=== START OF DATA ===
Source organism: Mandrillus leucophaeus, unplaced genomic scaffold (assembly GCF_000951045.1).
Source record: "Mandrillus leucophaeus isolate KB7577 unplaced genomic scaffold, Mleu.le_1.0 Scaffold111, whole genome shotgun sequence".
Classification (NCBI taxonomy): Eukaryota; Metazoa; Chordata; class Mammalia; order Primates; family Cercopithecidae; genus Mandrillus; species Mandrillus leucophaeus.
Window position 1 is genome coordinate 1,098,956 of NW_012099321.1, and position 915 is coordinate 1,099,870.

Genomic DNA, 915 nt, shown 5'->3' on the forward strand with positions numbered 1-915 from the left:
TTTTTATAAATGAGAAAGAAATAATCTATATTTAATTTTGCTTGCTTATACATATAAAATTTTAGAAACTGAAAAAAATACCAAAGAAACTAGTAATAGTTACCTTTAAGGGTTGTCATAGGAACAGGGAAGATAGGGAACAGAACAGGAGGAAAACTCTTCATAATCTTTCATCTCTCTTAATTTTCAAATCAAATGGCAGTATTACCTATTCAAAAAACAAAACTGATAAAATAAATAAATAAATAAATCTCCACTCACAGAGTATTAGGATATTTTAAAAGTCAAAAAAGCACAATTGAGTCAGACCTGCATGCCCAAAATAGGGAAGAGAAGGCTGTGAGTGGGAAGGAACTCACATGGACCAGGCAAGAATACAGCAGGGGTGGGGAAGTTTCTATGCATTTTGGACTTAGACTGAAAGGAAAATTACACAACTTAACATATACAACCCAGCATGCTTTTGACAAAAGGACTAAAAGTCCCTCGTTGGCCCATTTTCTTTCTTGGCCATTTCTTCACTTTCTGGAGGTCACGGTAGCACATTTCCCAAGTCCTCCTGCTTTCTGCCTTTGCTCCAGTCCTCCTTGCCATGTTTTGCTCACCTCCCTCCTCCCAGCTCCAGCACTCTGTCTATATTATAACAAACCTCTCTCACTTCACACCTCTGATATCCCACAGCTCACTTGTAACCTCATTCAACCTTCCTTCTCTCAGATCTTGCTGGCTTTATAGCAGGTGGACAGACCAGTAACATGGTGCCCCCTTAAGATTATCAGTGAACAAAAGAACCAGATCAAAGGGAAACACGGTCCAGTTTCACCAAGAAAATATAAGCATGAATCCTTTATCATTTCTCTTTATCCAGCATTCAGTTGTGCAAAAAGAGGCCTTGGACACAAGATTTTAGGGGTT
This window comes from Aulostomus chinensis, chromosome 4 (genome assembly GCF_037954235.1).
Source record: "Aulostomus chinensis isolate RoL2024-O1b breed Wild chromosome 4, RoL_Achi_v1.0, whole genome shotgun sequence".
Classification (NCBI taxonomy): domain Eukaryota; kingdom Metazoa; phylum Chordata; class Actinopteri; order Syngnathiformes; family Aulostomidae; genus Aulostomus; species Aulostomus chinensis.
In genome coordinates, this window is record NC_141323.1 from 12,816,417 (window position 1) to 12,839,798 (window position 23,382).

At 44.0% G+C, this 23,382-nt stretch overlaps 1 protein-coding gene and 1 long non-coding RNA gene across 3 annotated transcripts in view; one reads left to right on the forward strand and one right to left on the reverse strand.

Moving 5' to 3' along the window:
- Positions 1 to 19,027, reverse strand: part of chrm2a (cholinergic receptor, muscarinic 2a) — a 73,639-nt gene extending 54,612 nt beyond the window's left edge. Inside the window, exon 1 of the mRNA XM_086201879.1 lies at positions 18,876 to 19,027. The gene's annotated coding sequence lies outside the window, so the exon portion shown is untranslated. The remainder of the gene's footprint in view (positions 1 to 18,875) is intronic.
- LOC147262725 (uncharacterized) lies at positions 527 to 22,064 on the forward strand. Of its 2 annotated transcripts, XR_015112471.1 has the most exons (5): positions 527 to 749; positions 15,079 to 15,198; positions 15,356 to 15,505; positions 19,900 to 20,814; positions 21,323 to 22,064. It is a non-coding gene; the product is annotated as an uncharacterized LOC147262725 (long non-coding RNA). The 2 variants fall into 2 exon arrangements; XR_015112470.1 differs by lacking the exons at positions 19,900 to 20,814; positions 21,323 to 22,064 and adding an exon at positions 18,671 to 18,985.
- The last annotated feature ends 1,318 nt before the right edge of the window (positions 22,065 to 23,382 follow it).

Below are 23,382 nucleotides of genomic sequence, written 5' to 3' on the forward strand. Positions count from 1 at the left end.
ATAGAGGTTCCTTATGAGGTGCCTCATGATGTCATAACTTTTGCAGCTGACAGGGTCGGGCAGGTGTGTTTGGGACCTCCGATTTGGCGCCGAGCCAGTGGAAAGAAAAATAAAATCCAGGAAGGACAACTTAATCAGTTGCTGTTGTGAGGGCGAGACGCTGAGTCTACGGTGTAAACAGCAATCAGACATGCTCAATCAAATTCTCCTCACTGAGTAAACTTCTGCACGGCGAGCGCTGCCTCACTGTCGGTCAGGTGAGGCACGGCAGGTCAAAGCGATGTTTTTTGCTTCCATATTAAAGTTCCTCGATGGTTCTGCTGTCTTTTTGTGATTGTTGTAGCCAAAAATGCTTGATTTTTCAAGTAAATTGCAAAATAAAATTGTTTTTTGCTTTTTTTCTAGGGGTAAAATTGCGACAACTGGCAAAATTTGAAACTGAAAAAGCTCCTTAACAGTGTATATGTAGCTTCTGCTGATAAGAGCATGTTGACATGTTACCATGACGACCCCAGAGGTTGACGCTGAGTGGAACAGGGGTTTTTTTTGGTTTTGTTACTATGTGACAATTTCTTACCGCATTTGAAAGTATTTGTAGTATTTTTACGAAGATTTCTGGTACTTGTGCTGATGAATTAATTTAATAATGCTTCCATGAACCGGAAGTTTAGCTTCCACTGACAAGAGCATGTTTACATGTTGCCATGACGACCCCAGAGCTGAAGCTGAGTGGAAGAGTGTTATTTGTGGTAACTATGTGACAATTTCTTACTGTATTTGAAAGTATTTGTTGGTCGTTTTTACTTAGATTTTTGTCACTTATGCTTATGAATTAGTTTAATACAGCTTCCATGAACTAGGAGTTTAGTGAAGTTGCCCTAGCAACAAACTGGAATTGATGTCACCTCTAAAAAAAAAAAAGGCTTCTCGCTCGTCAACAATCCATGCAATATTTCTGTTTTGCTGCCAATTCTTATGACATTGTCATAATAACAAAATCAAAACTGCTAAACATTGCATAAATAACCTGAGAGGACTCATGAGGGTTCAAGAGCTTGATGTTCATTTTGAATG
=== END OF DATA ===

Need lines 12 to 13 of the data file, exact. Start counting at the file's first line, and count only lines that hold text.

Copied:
Moving 5' to 3' along the window:
- Positions 1 to 19,027, reverse strand: part of chrm2a (cholinergic receptor, muscarinic 2a) — a 73,639-nt gene extending 54,612 nt beyond the window's left edge. Inside the window, exon 1 of the mRNA XM_086201879.1 lies at positions 18,876 to 19,027. The gene's annotated coding sequence lies outside the window, so the exon portion shown is untranslated. The remainder of the gene's footprint in view (positions 1 to 18,875) is intronic.